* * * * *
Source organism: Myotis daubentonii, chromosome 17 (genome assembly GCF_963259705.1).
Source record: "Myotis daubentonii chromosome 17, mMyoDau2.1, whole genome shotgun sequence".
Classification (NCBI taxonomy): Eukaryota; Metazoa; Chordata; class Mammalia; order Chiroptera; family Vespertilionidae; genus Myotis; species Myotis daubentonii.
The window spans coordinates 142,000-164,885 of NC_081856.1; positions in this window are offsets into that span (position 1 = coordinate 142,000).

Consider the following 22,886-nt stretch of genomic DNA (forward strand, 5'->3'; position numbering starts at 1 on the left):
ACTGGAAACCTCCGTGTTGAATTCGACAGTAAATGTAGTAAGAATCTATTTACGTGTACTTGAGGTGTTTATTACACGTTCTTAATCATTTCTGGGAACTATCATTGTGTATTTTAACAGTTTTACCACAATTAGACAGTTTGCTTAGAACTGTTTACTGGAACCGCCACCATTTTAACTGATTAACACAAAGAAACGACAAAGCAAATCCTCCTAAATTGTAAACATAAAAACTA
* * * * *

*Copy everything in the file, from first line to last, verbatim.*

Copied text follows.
Source organism: Myotis daubentonii, chromosome 17 (genome assembly GCF_963259705.1).
Source record: "Myotis daubentonii chromosome 17, mMyoDau2.1, whole genome shotgun sequence".
Classification (NCBI taxonomy): Eukaryota; Metazoa; Chordata; class Mammalia; order Chiroptera; family Vespertilionidae; genus Myotis; species Myotis daubentonii.
The window spans coordinates 142,000-164,885 of NC_081856.1; positions in this window are offsets into that span (position 1 = coordinate 142,000).

Consider the following 22,886-nt stretch of genomic DNA (forward strand, 5'->3'; position numbering starts at 1 on the left):
ACTGGAAACCTCCGTGTTGAATTCGACAGTAAATGTAGTAAGAATCTATTTACGTGTACTTGAGGTGTTTATTACACGTTCTTAATCATTTCTGGGAACTATCATTGTGTATTTTAACAGTTTTACCACAATTAGACAGTTTGCTTAGAACTGTTTACTGGAACCGCCACCATTTTAACTGATTAACACAAAGAAACGACAAAGCAAATCCTCCTAAATTGTAAACATAAAAACTA